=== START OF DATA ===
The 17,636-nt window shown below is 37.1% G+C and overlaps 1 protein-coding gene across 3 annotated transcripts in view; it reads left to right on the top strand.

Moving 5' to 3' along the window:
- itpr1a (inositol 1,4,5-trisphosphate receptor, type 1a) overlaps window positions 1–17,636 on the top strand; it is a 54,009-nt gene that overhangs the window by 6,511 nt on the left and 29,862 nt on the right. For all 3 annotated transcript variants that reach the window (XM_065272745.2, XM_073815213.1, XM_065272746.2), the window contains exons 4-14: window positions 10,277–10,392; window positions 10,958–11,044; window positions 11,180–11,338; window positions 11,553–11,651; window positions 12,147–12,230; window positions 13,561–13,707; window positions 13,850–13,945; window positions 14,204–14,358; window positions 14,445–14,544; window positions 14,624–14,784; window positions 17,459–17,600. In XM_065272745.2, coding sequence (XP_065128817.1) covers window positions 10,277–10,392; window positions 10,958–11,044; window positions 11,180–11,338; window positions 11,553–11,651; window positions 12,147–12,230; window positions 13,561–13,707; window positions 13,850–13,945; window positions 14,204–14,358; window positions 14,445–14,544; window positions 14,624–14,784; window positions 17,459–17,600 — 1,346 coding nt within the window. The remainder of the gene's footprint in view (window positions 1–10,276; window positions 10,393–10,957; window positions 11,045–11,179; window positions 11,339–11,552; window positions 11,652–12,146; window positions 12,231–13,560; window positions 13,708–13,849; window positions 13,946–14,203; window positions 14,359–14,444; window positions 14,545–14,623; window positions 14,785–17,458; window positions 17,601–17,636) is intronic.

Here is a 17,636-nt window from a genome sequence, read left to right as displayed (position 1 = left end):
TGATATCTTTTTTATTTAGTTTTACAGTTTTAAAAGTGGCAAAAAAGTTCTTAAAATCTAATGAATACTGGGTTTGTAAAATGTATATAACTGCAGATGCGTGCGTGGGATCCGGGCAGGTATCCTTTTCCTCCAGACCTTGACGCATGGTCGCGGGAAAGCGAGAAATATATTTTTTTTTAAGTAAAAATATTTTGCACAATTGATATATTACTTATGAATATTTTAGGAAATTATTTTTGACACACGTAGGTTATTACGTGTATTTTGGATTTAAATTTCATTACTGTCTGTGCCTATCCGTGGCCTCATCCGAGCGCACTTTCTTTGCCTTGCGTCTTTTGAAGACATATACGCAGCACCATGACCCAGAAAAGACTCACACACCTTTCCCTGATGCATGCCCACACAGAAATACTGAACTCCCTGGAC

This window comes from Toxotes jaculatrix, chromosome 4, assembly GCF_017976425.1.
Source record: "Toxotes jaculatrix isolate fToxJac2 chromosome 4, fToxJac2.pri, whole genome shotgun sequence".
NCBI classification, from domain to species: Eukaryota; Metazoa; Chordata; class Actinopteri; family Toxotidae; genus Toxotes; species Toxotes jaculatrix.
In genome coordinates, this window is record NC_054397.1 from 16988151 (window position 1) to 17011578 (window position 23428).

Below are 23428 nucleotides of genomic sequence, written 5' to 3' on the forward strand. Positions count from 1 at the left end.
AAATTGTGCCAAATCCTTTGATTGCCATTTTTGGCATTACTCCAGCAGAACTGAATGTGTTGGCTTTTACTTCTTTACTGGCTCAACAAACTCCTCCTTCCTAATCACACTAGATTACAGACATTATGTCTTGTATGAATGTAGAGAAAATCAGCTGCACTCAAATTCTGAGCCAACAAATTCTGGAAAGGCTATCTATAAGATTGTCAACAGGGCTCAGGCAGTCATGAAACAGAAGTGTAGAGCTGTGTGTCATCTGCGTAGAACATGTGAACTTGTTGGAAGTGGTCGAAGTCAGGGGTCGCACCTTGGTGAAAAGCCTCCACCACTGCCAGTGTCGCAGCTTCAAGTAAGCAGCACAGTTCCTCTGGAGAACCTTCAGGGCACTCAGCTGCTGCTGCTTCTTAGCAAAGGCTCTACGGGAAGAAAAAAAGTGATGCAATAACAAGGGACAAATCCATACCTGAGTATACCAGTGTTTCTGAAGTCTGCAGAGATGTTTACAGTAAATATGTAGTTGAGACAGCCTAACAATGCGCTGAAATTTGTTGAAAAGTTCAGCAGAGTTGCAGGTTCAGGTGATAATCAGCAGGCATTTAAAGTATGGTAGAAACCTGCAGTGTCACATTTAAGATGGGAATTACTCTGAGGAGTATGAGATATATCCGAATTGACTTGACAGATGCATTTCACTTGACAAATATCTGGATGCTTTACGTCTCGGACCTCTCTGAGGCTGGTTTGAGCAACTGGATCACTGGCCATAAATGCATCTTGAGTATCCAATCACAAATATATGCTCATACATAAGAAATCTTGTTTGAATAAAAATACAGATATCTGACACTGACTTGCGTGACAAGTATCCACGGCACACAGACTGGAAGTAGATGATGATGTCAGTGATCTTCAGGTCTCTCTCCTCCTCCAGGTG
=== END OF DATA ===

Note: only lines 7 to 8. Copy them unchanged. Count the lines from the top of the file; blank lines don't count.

Source record: "Toxotes jaculatrix isolate fToxJac2 chromosome 4, fToxJac2.pri, whole genome shotgun sequence".
NCBI classification, from domain to species: Eukaryota; Metazoa; Chordata; class Actinopteri; family Toxotidae; genus Toxotes; species Toxotes jaculatrix.